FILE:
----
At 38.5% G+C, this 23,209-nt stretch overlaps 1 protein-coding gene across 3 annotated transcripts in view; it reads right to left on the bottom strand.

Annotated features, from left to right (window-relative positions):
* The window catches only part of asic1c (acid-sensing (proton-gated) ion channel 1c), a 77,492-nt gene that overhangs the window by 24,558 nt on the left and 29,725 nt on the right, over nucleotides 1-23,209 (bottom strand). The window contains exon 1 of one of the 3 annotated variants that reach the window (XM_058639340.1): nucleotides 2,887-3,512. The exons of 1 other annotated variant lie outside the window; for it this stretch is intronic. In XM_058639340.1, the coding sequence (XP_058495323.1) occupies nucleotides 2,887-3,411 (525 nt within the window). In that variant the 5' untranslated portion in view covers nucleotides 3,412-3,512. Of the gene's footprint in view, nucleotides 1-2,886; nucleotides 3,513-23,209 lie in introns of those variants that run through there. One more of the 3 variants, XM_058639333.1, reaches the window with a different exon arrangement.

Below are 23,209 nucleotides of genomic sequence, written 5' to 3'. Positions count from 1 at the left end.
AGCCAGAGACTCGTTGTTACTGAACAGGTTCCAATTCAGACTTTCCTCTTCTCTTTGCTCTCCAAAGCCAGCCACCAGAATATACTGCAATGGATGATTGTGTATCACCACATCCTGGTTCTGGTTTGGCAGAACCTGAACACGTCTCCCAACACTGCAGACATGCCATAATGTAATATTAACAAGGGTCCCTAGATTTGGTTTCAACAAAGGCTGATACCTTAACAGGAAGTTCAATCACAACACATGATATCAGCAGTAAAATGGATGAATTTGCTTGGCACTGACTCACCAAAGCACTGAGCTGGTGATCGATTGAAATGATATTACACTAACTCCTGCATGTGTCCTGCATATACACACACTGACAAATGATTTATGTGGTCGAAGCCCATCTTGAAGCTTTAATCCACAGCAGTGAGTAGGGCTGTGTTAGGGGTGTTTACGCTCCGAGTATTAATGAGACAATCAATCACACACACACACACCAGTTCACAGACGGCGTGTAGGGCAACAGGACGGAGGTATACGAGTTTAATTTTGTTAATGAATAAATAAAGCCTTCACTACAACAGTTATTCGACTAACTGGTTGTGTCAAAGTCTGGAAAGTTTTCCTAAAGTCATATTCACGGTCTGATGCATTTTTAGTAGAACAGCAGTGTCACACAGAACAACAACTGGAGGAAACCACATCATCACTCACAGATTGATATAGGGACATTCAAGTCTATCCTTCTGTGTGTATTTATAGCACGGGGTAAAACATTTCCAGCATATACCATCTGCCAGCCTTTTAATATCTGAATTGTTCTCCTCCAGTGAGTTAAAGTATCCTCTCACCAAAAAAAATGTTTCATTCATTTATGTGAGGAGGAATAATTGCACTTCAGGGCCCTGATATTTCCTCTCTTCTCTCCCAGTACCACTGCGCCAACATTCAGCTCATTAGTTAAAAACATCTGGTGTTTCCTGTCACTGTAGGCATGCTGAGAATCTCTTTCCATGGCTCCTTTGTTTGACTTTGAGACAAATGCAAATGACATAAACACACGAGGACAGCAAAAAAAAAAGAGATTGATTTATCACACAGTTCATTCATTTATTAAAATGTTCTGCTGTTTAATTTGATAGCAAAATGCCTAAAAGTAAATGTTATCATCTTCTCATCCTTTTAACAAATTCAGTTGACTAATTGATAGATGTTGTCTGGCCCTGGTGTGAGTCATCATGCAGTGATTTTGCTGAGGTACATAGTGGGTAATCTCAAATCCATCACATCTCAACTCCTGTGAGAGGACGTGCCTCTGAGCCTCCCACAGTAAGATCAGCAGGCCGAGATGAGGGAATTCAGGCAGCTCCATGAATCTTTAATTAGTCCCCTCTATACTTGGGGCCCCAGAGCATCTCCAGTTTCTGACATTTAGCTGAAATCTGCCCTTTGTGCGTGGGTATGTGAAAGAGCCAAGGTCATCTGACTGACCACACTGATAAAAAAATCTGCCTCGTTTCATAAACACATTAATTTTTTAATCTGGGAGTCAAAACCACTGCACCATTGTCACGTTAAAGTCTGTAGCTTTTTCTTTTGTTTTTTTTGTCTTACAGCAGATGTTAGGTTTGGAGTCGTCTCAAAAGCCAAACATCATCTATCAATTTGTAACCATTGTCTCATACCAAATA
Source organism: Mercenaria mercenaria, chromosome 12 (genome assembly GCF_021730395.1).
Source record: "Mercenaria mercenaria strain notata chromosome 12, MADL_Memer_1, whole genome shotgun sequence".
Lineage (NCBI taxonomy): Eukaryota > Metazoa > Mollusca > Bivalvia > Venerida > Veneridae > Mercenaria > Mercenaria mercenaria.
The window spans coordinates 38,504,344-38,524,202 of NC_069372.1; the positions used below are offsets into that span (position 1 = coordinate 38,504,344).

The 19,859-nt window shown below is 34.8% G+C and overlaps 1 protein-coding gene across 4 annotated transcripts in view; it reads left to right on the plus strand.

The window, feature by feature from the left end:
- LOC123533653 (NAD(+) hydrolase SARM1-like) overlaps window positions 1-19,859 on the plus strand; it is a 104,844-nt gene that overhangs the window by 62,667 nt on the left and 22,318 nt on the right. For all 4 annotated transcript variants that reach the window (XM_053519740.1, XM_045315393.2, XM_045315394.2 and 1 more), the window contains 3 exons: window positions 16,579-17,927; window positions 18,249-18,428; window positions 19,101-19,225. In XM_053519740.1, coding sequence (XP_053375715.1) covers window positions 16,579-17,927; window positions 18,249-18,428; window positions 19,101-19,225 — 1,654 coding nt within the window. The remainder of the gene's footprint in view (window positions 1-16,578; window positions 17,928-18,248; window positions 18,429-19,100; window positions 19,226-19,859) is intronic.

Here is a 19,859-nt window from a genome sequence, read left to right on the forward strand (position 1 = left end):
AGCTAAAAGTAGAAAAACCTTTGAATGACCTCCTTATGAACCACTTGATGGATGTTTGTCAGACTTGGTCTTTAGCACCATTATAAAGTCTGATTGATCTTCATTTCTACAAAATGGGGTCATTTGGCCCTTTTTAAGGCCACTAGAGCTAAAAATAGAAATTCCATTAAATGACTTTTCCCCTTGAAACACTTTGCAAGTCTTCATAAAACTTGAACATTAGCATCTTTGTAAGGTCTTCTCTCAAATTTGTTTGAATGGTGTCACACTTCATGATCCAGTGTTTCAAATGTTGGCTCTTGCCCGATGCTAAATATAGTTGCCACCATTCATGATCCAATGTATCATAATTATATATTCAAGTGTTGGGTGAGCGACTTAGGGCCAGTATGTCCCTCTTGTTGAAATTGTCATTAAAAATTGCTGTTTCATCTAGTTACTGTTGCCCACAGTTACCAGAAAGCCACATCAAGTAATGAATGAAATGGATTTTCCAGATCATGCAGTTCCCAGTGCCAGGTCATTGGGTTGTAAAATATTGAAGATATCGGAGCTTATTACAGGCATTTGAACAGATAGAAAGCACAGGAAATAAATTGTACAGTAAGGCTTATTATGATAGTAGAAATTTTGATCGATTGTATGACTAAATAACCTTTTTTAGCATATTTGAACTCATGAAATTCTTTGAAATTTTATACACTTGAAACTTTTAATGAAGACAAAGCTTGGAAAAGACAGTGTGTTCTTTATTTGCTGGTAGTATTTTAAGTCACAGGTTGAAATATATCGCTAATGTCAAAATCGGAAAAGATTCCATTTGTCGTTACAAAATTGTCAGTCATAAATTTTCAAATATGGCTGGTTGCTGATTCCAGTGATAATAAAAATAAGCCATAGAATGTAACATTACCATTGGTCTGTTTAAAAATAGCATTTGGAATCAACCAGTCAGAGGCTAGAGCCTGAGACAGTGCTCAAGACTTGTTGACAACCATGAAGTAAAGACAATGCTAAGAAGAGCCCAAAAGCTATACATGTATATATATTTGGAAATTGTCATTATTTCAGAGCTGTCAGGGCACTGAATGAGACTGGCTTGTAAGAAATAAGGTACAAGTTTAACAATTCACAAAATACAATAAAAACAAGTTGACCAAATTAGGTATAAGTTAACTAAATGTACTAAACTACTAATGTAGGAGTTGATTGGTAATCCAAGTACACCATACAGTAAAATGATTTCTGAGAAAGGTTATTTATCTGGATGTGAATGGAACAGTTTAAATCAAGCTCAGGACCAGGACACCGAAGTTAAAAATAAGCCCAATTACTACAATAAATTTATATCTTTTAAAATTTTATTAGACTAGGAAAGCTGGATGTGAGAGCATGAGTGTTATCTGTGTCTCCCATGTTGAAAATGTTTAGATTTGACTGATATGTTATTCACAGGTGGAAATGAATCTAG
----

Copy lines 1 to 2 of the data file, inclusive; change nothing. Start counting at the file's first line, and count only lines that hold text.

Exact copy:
At 38.5% G+C, this 23,209-nt stretch overlaps 1 protein-coding gene across 3 annotated transcripts in view; it reads right to left on the bottom strand.

Annotated features, from left to right (window-relative positions):